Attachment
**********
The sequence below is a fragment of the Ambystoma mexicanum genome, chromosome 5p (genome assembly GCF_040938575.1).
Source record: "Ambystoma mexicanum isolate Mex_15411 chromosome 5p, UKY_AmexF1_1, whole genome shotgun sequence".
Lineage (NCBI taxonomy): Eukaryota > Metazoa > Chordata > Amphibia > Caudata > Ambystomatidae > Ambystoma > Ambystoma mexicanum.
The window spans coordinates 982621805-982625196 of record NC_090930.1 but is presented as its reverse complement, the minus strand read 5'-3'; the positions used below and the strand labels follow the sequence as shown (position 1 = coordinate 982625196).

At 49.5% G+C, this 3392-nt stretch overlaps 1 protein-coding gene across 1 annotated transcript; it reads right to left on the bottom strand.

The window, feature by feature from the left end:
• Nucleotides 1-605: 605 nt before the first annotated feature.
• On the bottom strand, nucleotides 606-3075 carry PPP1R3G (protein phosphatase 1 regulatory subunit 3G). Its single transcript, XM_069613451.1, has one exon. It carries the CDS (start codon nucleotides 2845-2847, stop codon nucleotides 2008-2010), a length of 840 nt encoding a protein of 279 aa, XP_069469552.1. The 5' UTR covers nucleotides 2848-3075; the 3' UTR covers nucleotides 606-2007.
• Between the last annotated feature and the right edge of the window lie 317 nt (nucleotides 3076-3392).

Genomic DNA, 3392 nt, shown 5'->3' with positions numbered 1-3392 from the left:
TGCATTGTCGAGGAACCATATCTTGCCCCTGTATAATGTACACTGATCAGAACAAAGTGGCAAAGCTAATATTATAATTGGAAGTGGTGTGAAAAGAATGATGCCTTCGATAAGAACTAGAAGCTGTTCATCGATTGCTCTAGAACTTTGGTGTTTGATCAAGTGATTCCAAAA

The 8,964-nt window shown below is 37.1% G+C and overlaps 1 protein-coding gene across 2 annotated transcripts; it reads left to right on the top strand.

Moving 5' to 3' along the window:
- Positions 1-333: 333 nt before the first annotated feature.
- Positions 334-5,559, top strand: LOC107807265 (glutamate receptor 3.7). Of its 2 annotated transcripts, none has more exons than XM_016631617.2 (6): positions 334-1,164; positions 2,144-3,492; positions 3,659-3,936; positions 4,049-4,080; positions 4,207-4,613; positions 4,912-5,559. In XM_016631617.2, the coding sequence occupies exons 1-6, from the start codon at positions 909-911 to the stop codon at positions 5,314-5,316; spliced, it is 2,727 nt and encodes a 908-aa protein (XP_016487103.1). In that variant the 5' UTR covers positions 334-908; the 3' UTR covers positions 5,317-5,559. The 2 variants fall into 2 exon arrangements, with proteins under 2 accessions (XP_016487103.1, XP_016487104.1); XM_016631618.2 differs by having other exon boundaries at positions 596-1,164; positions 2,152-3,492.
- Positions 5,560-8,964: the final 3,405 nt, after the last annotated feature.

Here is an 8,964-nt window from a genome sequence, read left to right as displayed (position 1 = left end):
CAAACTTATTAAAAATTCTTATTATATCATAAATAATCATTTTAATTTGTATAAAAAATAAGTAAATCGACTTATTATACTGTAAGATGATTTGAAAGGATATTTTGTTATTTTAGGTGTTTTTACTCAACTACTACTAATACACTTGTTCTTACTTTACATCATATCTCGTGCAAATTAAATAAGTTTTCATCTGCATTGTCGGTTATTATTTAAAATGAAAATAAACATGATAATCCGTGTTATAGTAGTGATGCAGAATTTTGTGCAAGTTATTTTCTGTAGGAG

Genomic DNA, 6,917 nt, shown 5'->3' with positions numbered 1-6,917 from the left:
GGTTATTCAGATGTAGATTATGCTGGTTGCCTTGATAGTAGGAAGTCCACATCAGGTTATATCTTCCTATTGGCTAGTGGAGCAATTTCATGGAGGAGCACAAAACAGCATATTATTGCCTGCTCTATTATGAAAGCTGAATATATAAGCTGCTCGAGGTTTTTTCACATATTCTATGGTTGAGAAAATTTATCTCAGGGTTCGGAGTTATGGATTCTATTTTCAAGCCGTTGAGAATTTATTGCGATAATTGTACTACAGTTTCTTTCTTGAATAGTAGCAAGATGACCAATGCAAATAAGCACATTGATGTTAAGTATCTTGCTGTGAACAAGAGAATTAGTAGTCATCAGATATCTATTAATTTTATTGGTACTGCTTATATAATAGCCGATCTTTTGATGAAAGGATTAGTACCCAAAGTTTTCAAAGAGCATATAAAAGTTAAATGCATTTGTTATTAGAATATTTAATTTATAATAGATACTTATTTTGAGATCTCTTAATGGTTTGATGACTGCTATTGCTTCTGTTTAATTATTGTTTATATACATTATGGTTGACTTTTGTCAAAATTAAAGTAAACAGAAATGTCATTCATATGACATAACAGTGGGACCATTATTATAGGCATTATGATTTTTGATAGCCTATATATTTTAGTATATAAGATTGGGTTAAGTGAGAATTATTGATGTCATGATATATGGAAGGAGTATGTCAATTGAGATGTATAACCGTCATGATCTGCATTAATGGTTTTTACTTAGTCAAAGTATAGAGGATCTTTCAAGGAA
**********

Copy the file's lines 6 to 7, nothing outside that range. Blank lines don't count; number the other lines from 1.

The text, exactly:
The window, feature by feature from the left end:
• Nucleotides 1-605: 605 nt before the first annotated feature.